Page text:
JGI, along with some other conservation non-governmental organizations (NGOs), has raised money to put up billboards and carry out education initiatives in the DRC, such as JGI’s Roots & Shoots programme1 in schools, and organize outreach to community members. These activities are all designed to raise awareness and bring local community members to the table as conservation partners. To this end a number of films, presented in the local languages, are highly effective in spreading the message. Building up a connection between communities and the animals that live in the habitats surrounding them is one of the most important steps we can take to fight the bushmeat trade. It is also important to encourage government officials to strengthen law enforcement and educate their employees.
Another education tool, the one forced upon us because of the practice of shooting mother chimpanzees and other primates for food, is the creation of sanctuaries for orphaned infants. When local people, especially children, visit our chimpanzee sanctuaries, they are typically impressed by the very obvious similarities between humans and chimpanzees. We have heard many, as they leave, saying they will never eat chimpanzee meat again. Once people understand that animals actually matter, that they have feelings and personalities, and above all that the bushmeat trade is totally unsustainable, it is surprising how quickly their attitude can change. It is all a question of education.
It is also necessary to provide alternative ways for these commercial hunters to make a living. At the big refugee camp for people who fled the violence in eastern DRC, a hunter was persuaded by a 15-year-old teen, a member of JGI’s Roots & Shoots programme, to give up hunting wild animals and, instead, raise chickens, ducks and guinea-fowl. The result was so promising that he persuaded 75 other hunters to follow his example. These men are now back in the DRC and they took their poultry with them to get a good start in a hard new life.
Ecotourism is another way of helping the situation. Establishing wildlife lodges and organizing tours into the forests for visitors, provides employment for people living around conservation areas and brings foreign exchange into the area. Attracting tourist dollars helps to understand the value of wildlife. People always remember their “safaris” and their encounters with animals, and are then more willing to help to conserve nature.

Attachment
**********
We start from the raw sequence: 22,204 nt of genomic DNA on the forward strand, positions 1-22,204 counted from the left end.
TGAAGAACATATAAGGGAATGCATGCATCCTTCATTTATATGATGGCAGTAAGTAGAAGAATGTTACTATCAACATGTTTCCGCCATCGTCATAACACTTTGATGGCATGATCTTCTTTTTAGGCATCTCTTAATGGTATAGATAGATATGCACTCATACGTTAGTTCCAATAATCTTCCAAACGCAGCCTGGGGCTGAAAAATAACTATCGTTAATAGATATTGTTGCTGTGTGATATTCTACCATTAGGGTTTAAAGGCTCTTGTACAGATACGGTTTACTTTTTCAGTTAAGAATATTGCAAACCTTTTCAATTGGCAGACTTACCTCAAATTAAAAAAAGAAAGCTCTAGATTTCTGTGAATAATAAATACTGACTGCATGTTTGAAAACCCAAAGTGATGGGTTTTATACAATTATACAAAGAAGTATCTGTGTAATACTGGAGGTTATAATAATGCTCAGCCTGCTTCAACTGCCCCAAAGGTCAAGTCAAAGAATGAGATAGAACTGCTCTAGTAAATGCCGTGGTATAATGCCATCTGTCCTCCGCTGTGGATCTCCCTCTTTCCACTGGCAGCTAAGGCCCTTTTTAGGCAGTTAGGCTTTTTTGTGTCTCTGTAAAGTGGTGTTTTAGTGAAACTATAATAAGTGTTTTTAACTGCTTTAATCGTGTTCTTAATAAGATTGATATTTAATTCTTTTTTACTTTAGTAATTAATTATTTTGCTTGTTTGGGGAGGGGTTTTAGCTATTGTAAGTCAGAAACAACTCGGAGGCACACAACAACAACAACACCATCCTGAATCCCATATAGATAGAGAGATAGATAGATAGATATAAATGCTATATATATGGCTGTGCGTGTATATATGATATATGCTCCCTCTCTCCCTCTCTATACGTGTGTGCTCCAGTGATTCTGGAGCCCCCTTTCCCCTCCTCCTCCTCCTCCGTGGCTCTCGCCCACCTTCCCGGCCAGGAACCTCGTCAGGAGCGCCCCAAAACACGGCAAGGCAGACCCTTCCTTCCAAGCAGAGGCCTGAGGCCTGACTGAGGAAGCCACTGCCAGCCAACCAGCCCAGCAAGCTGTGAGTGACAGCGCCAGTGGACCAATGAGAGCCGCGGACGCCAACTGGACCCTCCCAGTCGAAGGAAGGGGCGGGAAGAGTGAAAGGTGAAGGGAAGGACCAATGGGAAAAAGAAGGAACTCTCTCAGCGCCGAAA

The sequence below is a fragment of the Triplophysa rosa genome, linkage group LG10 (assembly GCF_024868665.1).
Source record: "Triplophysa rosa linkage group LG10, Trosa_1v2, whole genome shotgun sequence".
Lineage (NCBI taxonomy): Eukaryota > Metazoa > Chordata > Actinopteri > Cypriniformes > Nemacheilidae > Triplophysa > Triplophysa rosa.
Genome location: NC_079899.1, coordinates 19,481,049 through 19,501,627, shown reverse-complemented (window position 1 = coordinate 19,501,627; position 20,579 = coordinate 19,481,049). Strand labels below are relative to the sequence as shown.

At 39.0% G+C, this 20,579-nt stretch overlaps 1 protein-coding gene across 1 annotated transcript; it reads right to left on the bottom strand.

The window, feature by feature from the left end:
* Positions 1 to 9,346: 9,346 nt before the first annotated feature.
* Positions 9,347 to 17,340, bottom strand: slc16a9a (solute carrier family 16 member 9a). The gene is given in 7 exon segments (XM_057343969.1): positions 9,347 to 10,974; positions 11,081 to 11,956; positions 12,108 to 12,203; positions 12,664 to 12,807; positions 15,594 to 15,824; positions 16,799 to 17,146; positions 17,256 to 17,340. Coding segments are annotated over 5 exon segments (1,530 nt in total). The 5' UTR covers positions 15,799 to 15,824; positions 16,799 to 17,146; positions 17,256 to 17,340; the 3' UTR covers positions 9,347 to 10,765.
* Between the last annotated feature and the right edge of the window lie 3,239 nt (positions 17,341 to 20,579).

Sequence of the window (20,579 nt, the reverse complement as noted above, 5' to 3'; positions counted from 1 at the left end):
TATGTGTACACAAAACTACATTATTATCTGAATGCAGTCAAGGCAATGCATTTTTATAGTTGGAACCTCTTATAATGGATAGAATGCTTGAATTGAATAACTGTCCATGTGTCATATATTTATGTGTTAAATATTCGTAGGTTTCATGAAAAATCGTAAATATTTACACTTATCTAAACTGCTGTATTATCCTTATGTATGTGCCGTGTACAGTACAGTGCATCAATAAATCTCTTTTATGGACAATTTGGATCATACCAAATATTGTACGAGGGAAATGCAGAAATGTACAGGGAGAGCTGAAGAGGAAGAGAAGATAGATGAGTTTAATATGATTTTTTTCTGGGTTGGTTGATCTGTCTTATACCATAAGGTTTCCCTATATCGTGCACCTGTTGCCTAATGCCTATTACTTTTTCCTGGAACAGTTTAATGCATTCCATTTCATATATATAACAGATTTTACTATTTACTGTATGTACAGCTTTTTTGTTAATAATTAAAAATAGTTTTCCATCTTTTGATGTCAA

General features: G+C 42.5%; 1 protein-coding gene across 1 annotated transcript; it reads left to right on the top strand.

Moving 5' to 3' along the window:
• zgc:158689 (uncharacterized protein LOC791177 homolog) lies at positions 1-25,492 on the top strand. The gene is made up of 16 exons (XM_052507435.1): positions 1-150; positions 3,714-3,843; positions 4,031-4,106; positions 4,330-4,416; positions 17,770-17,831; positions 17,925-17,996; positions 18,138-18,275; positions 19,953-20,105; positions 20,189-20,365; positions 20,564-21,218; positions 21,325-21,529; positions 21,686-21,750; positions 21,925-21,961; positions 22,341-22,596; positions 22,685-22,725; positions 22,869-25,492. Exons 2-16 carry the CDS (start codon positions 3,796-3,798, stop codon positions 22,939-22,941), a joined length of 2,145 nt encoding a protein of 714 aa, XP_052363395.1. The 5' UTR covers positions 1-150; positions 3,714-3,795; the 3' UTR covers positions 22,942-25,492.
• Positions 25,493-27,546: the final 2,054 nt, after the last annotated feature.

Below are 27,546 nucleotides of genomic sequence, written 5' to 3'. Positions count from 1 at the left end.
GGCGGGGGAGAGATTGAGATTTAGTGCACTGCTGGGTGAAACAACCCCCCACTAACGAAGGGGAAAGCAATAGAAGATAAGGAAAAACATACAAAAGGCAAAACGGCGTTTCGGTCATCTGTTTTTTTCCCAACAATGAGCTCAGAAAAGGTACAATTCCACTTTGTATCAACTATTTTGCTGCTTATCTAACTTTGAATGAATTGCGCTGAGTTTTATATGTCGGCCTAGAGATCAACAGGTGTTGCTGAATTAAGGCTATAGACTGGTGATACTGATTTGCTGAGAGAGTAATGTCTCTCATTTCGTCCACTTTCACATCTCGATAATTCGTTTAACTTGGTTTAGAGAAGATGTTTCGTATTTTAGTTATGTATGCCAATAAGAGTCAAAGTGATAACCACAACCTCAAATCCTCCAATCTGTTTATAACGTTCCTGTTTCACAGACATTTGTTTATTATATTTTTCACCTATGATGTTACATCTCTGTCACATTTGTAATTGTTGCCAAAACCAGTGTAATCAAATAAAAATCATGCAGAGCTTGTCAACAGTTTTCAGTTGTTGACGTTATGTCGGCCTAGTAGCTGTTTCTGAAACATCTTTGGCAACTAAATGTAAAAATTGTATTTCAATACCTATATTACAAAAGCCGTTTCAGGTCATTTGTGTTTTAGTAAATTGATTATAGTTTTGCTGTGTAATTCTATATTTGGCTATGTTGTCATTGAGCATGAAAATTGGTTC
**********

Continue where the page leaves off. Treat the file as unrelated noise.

Clearly it is in the best interests of humanity, animals and the environment to make every effort to end the illegal bushmeat trade.
1 Roots & Shoots is JGI’s environmental and humanitarian programme for young people from kindergarten through university (and increasingly for older people also). Its main message: every individual makes a difference, every day. Each group (which could be a couple of children or a whole school) chooses three different kinds of projects to make the world a better place—one to help people, one for animals (including domestic animals) and one to help the environment. R&S is now in over 130 countries with about 150,000 active groups. It began in Tanzania in 1991 and is growing especially fast in the developing countries. The name is symbolic. A huge tree starts as a tiny seed. Small roots emerge, then a tiny shoot. It seems so weak and frail. Yet there is a life force in that seed that is so powerful that those roots can work their way through rocks to reach the water and eventually push them aside. The shoots can force their way through cracks in a brick wall to reach the sun and eventually knock that wall down… Think of the rocks and walls as all the problems we humans have inflicted on the planet—social as well as environmental. The message is one of HOPE—hundreds and thousands of young people around the world can break through and make this a better place for all living creatures.